“Rice students are apathetic.” We’ve heard this lamentable statement in a thousand different contexts, from social justice movements to Student Association elections. I disagree. I’ve seen incredibly passionate student-led dialogue and action. However, the examples that come to mind — Baker lunch restrictions, college president resignations or the changing Alcohol Policy — are immediate issues, with immediate consequences to members of the Rice campus. It’s much more difficult to incite a population of busy college students to address systemic racism in the criminal justice system than to limit a servery’s hours. Yet sexual assault is equally an immediate issue directly affecting all of us — the statistics from the Survey on Unwanted Sexual Experiences results represent real humans in our campus community. They are us, our roommates, our classmates and our peers.

From the moment Rice released the SUSE results, I’ve heard countless people remark that sexual assault is a huge problem, but Rice apathy will keep us from doing anything about it. Contrary to this assumption, I saw passionate students jump to action to discuss the root causes of sexual assault and brainstorm initiatives Rice can take to address it. As the current directors of the Rice Women’s Resource Center, Cristell Perez and I quickly organized a discussion two days after the SUSE results were released. Expecting a mere handful of people on such short notice and without any free food as bait, we were pleasantly surprised when around 30 students showed up, sat in a circle and had a meaningful, productive dialogue for over two hours. That discussion generated many new initiatives, including Jazz Silva’s “Critical Thinking in Sexuality” course.

Rice students cannot be written off as apathetic. We do care deeply about our peers and I have seen that repeatedly expressed. Yet at the “It’s Up to Us” SA meeting two weeks later, I felt like our campus took a step backward.

Free food is ubiquitous at Rice — it’s rare to find an event on campus without free food to lure attendees — but that does not mean food should be the event’s focus. The SA Facebook advertisement for the discussion insinuated otherwise, blaring, “IT’S UP TO US” in letters made out of pepperoni pizza. The Facebook event description reads, “Because we value your voice, the college with the highest turnout (based on college size) will receive a new 50” flat screen.” The SA automatically assumed that Rice students are apathetic and require huge prizes (a pizza party and a flatscreen TV competition) to attend a discussion over a serious issue deeply affecting our community. We should not (and do not) need to be bribed with pizza and a free TV to attend a campus discussion over sexual assault. At the end of the meeting, people started screaming for their college members to sign-in so they could win the TV. The message was clear: Rice students care more about pizza and a TV than the wellbeing of their friends and peers. I left the Grand Hall feeling immensely frustrated.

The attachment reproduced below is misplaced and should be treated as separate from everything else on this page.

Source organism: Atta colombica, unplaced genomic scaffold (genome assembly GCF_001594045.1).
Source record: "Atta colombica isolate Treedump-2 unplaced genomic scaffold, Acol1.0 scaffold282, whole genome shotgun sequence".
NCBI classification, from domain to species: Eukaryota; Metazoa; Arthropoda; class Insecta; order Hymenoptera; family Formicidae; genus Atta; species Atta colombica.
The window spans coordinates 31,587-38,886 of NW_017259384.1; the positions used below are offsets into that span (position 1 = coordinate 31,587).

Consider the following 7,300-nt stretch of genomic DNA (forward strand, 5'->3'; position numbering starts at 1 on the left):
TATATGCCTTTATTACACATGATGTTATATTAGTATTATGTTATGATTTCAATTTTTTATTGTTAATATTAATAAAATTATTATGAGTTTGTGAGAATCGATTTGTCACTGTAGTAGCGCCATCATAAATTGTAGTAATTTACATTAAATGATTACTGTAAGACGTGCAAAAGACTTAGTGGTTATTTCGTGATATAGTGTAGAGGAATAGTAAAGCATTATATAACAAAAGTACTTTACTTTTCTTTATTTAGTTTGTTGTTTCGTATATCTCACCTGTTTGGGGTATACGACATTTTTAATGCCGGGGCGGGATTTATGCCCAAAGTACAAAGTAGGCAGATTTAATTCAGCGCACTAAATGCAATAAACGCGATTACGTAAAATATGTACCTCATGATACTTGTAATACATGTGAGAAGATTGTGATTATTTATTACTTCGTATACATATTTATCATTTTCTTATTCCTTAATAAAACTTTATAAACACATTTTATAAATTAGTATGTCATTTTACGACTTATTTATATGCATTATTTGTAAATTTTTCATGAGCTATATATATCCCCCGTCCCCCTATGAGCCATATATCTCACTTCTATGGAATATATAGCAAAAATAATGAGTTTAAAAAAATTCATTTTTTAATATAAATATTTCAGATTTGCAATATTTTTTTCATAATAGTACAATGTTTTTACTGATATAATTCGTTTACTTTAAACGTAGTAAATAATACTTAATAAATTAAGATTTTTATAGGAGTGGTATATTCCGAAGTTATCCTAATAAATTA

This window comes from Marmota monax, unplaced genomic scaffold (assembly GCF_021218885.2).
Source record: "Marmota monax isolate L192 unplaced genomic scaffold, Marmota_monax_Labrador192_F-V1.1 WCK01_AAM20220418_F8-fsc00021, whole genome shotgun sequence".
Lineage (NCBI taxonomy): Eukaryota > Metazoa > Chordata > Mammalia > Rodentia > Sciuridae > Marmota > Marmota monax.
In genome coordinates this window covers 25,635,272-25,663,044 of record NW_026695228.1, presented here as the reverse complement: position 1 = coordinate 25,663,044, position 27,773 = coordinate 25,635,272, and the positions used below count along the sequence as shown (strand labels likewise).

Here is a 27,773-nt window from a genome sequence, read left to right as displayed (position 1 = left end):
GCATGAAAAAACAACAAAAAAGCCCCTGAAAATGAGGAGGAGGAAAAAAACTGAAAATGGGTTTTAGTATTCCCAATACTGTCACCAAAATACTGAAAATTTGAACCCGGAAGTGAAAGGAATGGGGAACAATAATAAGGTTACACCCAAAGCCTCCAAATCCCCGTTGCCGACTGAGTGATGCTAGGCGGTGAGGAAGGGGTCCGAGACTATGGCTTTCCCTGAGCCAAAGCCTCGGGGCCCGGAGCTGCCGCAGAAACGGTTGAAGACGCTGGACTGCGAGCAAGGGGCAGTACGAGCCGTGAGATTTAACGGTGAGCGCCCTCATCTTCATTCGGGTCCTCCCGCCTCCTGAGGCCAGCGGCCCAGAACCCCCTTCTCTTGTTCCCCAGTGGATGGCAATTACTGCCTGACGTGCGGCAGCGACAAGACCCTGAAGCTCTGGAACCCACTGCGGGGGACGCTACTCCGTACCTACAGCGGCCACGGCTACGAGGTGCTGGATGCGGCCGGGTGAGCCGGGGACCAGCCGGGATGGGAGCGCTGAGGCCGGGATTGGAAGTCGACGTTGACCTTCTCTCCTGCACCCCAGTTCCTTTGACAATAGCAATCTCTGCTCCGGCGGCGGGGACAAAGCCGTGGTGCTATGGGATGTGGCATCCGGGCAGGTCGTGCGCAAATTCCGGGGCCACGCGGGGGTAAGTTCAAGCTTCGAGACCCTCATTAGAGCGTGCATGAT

The SA meeting felt like a purely symbolic move, a political checkbox so we can marvel that over 300 students attended a discussion about sexual assault. The “discussion” was merely a string of seven or eight unrelated comments, not a productive space of reflection, dialogue and action. It is impossible to have meaningful and inclusive dialogue when 300 people sit facing the stage rather than one another. Considering the attendance of several leaders of student organizations, including the Queer Resource Center, the RWRC, the SA Wellbeing Committee and the STRIVE Coalition, all of whom have already been working to address sexual assault on campus, this event was a massive missed opportunity to break into smaller groups and have truly meaningful and productive discussion.

If “It’s Up To Us” accomplished anything, it served its symbolic purpose in keeping sexual assault in the campus consciousness. Residential colleges are beginning to have their own discussions. Students are unafraid to problematize and criticize other discussion formats and philosophies. Campus leaders are mobilizing and collaborating in truly remarkable ways. The Rice administration is also being incredibly supportive; we cannot take that for granted. Administrations at several other universities still refuse to acknowledge the prevalence of sexual assault or do not network with student leaders to implement meaningful initiatives.

Believing “Rice apathy” will prevent any real change becomes a self-fulfilling prophecy. We must stop using food and prizes to bribe students to care, and instead foster a campus culture where we participate in discussions because we deeply care about our peers’ wellbeing. Ultimately, we must work together as a community to have the meaningful and productive dialogue that addressing the issue of campus sexual assault requires. It’s up to us.

Sam Love is a Rice Women’s Resource Center co-director and Lovett College senior.